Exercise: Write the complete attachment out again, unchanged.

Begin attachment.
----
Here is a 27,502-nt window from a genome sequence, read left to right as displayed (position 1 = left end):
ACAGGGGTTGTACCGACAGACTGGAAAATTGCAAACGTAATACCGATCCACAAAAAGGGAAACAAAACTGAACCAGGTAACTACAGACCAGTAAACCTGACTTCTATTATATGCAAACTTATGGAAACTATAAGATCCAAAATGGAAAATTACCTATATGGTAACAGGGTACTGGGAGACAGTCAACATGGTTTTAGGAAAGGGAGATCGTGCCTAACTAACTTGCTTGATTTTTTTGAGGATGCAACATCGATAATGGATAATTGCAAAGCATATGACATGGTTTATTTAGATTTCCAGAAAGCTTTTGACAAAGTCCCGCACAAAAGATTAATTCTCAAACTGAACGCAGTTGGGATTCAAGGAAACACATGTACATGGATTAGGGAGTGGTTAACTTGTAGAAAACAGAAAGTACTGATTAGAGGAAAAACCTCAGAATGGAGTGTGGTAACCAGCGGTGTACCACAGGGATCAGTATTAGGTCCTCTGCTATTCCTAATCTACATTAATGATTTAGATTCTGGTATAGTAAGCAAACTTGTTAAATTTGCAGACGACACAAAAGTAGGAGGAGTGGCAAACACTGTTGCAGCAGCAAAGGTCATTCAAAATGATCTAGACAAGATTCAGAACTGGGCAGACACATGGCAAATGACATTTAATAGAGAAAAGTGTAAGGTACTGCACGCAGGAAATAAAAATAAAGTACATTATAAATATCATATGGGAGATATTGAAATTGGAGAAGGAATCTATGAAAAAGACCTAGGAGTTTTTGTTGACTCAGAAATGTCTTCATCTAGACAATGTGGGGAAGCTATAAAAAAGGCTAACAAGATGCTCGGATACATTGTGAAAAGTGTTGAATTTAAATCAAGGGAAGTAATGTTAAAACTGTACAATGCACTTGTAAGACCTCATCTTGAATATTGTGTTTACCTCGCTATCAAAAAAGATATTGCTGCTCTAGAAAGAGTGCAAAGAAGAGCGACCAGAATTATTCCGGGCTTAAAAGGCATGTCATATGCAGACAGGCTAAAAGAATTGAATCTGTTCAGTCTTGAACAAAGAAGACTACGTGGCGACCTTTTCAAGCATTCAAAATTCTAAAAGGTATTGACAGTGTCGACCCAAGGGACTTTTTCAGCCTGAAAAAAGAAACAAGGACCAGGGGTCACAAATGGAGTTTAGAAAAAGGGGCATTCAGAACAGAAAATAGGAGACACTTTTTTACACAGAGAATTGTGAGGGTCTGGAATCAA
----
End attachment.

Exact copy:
Here is a 27,502-nt window from a genome sequence, read left to right as displayed (position 1 = left end):
ACAGGGGTTGTACCGACAGACTGGAAAATTGCAAACGTAATACCGATCCACAAAAAGGGAAACAAAACTGAACCAGGTAACTACAGACCAGTAAACCTGACTTCTATTATATGCAAACTTATGGAAACTATAAGATCCAAAATGGAAAATTACCTATATGGTAACAGGGTACTGGGAGACAGTCAACATGGTTTTAGGAAAGGGAGATCGTGCCTAACTAACTTGCTTGATTTTTTTGAGGATGCAACATCGATAATGGATAATTGCAAAGCATATGACATGGTTTATTTAGATTTCCAGAAAGCTTTTGACAAAGTCCCGCACAAAAGATTAATTCTCAAACTGAACGCAGTTGGGATTCAAGGAAACACATGTACATGGATTAGGGAGTGGTTAACTTGTAGAAAACAGAAAGTACTGATTAGAGGAAAAACCTCAGAATGGAGTGTGGTAACCAGCGGTGTACCACAGGGATCAGTATTAGGTCCTCTGCTATTCCTAATCTACATTAATGATTTAGATTCTGGTATAGTAAGCAAACTTGTTAAATTTGCAGACGACACAAAAGTAGGAGGAGTGGCAAACACTGTTGCAGCAGCAAAGGTCATTCAAAATGATCTAGACAAGATTCAGAACTGGGCAGACACATGGCAAATGACATTTAATAGAGAAAAGTGTAAGGTACTGCACGCAGGAAATAAAAATAAAGTACATTATAAATATCATATGGGAGATATTGAAATTGGAGAAGGAATCTATGAAAAAGACCTAGGAGTTTTTGTTGACTCAGAAATGTCTTCATCTAGACAATGTGGGGAAGCTATAAAAAAGGCTAACAAGATGCTCGGATACATTGTGAAAAGTGTTGAATTTAAATCAAGGGAAGTAATGTTAAAACTGTACAATGCACTTGTAAGACCTCATCTTGAATATTGTGTTTACCTCGCTATCAAAAAAGATATTGCTGCTCTAGAAAGAGTGCAAAGAAGAGCGACCAGAATTATTCCGGGCTTAAAAGGCATGTCATATGCAGACAGGCTAAAAGAATTGAATCTGTTCAGTCTTGAACAAAGAAGACTACGTGGCGACCTTTTCAAGCATTCAAAATTCTAAAAGGTATTGACAGTGTCGACCCAAGGGACTTTTTCAGCCTGAAAAAAGAAACAAGGACCAGGGGTCACAAATGGAGTTTAGAAAAAGGGGCATTCAGAACAGAAAATAGGAGACACTTTTTTACACAGAGAATTGTGAGGGTCTGGAATCAA